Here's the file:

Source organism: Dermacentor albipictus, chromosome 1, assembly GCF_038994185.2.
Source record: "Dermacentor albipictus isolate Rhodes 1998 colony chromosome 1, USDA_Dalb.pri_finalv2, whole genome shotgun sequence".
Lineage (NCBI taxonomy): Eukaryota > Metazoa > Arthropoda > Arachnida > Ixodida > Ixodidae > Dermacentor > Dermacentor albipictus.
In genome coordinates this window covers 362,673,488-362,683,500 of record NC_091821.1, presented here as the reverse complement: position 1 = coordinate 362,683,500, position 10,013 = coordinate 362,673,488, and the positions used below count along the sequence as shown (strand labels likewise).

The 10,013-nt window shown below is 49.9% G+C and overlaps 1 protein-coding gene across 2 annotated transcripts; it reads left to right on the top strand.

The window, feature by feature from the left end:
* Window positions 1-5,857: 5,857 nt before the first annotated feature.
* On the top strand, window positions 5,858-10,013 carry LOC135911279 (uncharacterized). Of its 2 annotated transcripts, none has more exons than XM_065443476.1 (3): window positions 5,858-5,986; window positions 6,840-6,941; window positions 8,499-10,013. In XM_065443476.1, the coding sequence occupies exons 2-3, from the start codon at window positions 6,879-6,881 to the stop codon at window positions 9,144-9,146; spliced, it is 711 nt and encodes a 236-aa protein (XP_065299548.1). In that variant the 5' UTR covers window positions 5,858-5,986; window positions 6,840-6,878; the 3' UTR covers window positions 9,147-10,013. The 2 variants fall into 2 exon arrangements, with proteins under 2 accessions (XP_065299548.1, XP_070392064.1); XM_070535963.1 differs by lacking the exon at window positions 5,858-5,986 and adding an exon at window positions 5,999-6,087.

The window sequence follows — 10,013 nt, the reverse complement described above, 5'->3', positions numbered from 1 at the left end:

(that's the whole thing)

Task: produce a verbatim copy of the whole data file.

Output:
Source organism: Dermacentor albipictus, chromosome 1, assembly GCF_038994185.2.
Source record: "Dermacentor albipictus isolate Rhodes 1998 colony chromosome 1, USDA_Dalb.pri_finalv2, whole genome shotgun sequence".
Lineage (NCBI taxonomy): Eukaryota > Metazoa > Arthropoda > Arachnida > Ixodida > Ixodidae > Dermacentor > Dermacentor albipictus.
In genome coordinates this window covers 362,673,488-362,683,500 of record NC_091821.1, presented here as the reverse complement: position 1 = coordinate 362,683,500, position 10,013 = coordinate 362,673,488, and the positions used below count along the sequence as shown (strand labels likewise).

The 10,013-nt window shown below is 49.9% G+C and overlaps 1 protein-coding gene across 2 annotated transcripts; it reads left to right on the top strand.

The window, feature by feature from the left end:
* Window positions 1-5,857: 5,857 nt before the first annotated feature.
* On the top strand, window positions 5,858-10,013 carry LOC135911279 (uncharacterized). Of its 2 annotated transcripts, none has more exons than XM_065443476.1 (3): window positions 5,858-5,986; window positions 6,840-6,941; window positions 8,499-10,013. In XM_065443476.1, the coding sequence occupies exons 2-3, from the start codon at window positions 6,879-6,881 to the stop codon at window positions 9,144-9,146; spliced, it is 711 nt and encodes a 236-aa protein (XP_065299548.1). In that variant the 5' UTR covers window positions 5,858-5,986; window positions 6,840-6,878; the 3' UTR covers window positions 9,147-10,013. The 2 variants fall into 2 exon arrangements, with proteins under 2 accessions (XP_065299548.1, XP_070392064.1); XM_070535963.1 differs by lacking the exon at window positions 5,858-5,986 and adding an exon at window positions 5,999-6,087.

The window sequence follows — 10,013 nt, the reverse complement described above, 5'->3', positions numbered from 1 at the left end: